Spending Bitcoin in Europe Is Getting Easier Thanks to Wirex and Paytomat – News Bitcoin News


Spending Bitcoin in Europe Is Getting Easier Thanks to Wirex and Paytomat

European cryptocurrency holders have reason to be cheerful. Slowly but surely it’s becoming easier to spend BTC, BCH, and a range of other cryptos throughout the continent, with payment services like Wirex and Paytomat leading the charge. It’s now possible to spend bitcoin in hundreds of restaurants and stores throughout Eastern Europe, as well as anywhere that accepts Visa in the whole of mainland Europe and the UK.

Also read: SA Central Bank Comes Up With Another Nickname for Cryptos – “Cyber Tokens”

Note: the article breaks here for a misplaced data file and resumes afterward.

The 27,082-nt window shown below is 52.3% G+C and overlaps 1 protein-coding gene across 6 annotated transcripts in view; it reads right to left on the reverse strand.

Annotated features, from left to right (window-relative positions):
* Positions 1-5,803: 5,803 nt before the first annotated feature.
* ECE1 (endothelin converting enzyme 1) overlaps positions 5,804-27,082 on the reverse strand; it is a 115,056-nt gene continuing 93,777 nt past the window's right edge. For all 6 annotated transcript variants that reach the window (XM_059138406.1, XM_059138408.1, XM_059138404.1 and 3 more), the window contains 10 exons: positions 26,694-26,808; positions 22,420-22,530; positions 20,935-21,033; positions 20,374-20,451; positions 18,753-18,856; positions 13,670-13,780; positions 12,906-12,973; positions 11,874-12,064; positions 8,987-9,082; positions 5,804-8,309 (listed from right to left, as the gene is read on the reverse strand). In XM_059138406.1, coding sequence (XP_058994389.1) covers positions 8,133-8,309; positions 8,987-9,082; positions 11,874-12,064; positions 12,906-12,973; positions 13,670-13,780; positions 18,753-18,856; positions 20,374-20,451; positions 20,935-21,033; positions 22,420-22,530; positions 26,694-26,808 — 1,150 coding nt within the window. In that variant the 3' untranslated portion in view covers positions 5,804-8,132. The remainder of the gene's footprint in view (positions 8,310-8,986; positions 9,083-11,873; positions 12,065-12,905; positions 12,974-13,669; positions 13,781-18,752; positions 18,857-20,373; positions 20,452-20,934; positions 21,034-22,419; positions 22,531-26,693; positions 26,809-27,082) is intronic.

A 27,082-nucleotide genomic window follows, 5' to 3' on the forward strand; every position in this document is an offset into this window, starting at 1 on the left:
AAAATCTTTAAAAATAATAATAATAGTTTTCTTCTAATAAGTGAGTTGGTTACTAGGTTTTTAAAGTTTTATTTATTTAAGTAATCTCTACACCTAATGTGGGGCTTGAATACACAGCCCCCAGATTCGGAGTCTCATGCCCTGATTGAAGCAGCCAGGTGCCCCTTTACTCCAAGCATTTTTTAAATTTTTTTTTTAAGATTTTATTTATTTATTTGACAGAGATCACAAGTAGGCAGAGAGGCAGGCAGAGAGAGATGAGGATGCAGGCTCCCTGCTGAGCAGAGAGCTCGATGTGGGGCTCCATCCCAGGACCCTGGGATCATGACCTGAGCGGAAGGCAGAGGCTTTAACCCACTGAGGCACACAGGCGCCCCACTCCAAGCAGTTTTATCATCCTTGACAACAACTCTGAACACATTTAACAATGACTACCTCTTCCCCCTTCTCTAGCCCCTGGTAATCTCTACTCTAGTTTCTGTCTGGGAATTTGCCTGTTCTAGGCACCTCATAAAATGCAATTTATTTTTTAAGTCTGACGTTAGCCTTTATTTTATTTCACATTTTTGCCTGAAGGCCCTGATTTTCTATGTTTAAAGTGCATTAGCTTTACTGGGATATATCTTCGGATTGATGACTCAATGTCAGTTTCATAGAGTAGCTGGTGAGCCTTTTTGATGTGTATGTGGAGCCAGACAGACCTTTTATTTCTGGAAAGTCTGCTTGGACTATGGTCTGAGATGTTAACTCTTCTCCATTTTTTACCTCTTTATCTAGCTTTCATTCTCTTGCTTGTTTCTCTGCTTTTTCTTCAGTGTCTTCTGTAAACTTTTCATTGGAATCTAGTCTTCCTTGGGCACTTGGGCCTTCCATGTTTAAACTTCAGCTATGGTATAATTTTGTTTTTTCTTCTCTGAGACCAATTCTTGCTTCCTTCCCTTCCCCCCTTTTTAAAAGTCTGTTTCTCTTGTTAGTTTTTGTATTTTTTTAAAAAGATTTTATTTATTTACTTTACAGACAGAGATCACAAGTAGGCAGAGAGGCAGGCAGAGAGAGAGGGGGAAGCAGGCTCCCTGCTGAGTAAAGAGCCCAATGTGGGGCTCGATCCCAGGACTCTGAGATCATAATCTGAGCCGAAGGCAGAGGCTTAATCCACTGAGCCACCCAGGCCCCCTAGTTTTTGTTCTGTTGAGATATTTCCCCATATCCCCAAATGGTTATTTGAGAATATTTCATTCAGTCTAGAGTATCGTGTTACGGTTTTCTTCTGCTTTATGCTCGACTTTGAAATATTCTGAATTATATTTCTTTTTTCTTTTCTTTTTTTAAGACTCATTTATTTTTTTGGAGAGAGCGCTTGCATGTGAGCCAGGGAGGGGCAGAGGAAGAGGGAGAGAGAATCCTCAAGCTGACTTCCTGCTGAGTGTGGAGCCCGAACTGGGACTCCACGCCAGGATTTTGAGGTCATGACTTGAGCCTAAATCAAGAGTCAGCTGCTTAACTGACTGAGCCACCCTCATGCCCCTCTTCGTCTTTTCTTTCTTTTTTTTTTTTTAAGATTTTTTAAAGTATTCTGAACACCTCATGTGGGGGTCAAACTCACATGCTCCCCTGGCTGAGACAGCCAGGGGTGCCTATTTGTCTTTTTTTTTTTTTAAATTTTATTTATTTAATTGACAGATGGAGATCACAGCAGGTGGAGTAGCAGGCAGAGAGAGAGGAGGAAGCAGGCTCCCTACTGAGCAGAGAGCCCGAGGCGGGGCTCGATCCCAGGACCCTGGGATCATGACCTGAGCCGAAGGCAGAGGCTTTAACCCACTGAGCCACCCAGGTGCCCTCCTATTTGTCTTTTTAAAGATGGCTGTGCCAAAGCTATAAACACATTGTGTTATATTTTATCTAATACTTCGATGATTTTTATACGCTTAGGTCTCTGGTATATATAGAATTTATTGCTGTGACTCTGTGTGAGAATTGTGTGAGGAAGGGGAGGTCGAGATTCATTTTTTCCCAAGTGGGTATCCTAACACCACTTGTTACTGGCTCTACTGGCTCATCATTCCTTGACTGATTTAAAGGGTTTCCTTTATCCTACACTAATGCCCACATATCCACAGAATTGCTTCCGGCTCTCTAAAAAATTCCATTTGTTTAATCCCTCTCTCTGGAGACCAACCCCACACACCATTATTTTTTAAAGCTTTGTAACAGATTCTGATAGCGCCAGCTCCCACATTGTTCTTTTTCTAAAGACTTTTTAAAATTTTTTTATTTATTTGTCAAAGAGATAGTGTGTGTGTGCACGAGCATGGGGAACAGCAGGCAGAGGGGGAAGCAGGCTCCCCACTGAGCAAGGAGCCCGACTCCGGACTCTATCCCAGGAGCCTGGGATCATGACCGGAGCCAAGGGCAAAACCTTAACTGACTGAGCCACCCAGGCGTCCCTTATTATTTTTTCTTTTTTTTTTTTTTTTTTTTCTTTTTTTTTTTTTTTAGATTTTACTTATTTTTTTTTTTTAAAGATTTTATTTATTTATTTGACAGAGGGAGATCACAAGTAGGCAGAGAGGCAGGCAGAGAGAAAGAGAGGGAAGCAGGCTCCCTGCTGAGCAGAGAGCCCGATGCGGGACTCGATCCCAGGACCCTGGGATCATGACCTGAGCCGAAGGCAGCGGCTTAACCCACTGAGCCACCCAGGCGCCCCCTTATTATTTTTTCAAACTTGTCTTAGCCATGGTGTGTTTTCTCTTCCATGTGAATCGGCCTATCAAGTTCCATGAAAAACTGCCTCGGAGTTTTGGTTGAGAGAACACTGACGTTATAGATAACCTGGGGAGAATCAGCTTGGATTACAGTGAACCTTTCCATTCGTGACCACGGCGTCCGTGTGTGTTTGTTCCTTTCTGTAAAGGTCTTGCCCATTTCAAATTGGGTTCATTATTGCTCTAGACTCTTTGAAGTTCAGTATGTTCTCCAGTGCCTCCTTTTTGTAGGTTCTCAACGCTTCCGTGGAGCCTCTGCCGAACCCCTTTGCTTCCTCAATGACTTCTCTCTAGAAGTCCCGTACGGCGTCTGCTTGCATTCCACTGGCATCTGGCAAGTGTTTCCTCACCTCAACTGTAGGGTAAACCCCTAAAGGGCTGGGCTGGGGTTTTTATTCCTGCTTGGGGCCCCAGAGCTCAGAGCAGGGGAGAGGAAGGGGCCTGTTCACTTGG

Wirex Rolls Out Its New Crypto Debit Cards

When crypto debit cards were cancelled in Europe last year, with a Visa subsidiary to blame, tens of thousands of cryptocurrency holders were left clutching worthless pieces of plastic. But as crypto companies have forged new alliances with payment processors, crypto debit cards have started to return, and hopefully this time they’re here to stay. In the past two weeks, Wirex has begun dispatching physical cards to UK and mainland European customers who were on its waiting list. News.Bitcoin.com had a chance to put one of the cards to the test, topping it up with BTC and then spending it in-store and online, and was impressed with the results.

Spending Bitcoin in Europe Is Getting Easier Thanks to Wirex and Paytomat
Processing a cryptocurrency payment with Paytomat